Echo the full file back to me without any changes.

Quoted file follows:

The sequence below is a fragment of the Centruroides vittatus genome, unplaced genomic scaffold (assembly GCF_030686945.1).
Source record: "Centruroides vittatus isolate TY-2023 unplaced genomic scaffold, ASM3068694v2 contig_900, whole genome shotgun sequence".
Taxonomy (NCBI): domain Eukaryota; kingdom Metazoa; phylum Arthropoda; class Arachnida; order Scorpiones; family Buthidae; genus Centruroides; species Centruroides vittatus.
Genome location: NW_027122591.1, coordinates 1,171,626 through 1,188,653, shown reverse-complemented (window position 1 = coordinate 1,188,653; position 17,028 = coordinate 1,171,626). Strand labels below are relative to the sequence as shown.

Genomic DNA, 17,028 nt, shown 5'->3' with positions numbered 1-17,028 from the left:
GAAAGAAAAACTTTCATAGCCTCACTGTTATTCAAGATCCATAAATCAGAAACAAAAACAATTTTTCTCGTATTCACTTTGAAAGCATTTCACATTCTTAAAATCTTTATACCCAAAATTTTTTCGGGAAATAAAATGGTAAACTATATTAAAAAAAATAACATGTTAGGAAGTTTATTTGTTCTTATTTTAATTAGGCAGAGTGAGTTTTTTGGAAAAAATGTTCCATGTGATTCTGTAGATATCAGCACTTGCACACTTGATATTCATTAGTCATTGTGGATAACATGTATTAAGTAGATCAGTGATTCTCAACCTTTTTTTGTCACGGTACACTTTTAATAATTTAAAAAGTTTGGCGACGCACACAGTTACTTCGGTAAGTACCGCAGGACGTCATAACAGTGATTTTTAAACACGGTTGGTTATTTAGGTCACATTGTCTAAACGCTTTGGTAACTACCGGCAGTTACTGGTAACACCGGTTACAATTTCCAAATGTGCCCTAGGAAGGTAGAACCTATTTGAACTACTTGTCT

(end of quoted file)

The sequence below is a fragment of the Centruroides vittatus genome, unplaced genomic scaffold (assembly GCF_030686945.1).
Source record: "Centruroides vittatus isolate TY-2023 unplaced genomic scaffold, ASM3068694v2 contig_900, whole genome shotgun sequence".
Taxonomy (NCBI): domain Eukaryota; kingdom Metazoa; phylum Arthropoda; class Arachnida; order Scorpiones; family Buthidae; genus Centruroides; species Centruroides vittatus.
Genome location: NW_027122591.1, coordinates 1,171,626 through 1,188,653, shown reverse-complemented (window position 1 = coordinate 1,188,653; position 17,028 = coordinate 1,171,626). Strand labels below are relative to the sequence as shown.

Genomic DNA, 17,028 nt, shown 5'->3' with positions numbered 1-17,028 from the left:
GAAAGAAAAACTTTCATAGCCTCACTGTTATTCAAGATCCATAAATCAGAAACAAAAACAATTTTTCTCGTATTCACTTTGAAAGCATTTCACATTCTTAAAATCTTTATACCCAAAATTTTTTCGGGAAATAAAATGGTAAACTATATTAAAAAAAATAACATGTTAGGAAGTTTATTTGTTCTTATTTTAATTAGGCAGAGTGAGTTTTTTGGAAAAAATGTTCCATGTGATTCTGTAGATATCAGCACTTGCACACTTGATATTCATTAGTCATTGTGGATAACATGTATTAAGTAGATCAGTGATTCTCAACCTTTTTTTGTCACGGTACACTTTTAATAATTTAAAAAGTTTGGCGACGCACACAGTTACTTCGGTAAGTACCGCAGGACGTCATAACAGTGATTTTTAAACACGGTTGGTTATTTAGGTCACATTGTCTAAACGCTTTGGTAACTACCGGCAGTTACTGGTAACACCGGTTACAATTTCCAAATGTGCCCTAGGAAGGTAGAACCTATTTGAACTACTTGTCT